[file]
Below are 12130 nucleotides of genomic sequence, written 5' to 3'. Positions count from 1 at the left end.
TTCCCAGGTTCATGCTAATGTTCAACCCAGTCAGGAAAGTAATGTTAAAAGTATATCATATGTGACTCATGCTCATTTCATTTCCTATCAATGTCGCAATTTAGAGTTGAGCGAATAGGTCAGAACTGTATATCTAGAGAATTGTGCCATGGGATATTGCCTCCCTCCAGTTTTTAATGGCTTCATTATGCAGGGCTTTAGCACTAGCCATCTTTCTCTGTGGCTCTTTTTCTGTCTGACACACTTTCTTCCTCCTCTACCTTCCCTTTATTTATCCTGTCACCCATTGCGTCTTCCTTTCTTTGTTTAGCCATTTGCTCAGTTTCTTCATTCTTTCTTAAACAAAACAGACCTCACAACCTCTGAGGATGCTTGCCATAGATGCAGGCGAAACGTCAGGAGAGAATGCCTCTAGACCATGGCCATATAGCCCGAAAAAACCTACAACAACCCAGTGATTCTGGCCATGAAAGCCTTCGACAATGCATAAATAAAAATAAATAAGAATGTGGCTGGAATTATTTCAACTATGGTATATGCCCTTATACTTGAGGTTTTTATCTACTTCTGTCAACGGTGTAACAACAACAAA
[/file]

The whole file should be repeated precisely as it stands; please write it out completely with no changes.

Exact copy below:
Below are 12130 nucleotides of genomic sequence, written 5' to 3'. Positions count from 1 at the left end.
TTCCCAGGTTCATGCTAATGTTCAACCCAGTCAGGAAAGTAATGTTAAAAGTATATCATATGTGACTCATGCTCATTTCATTTCCTATCAATGTCGCAATTTAGAGTTGAGCGAATAGGTCAGAACTGTATATCTAGAGAATTGTGCCATGGGATATTGCCTCCCTCCAGTTTTTAATGGCTTCATTATGCAGGGCTTTAGCACTAGCCATCTTTCTCTGTGGCTCTTTTTCTGTCTGACACACTTTCTTCCTCCTCTACCTTCCCTTTATTTATCCTGTCACCCATTGCGTCTTCCTTTCTTTGTTTAGCCATTTGCTCAGTTTCTTCATTCTTTCTTAAACAAAACAGACCTCACAACCTCTGAGGATGCTTGCCATAGATGCAGGCGAAACGTCAGGAGAGAATGCCTCTAGACCATGGCCATATAGCCCGAAAAAACCTACAACAACCCAGTGATTCTGGCCATGAAAGCCTTCGACAATGCATAAATAAAAATAAATAAGAATGTGGCTGGAATTATTTCAACTATGGTATATGCCCTTATACTTGAGGTTTTTATCTACTTCTGTCAACGGTGTAACAACAACAAA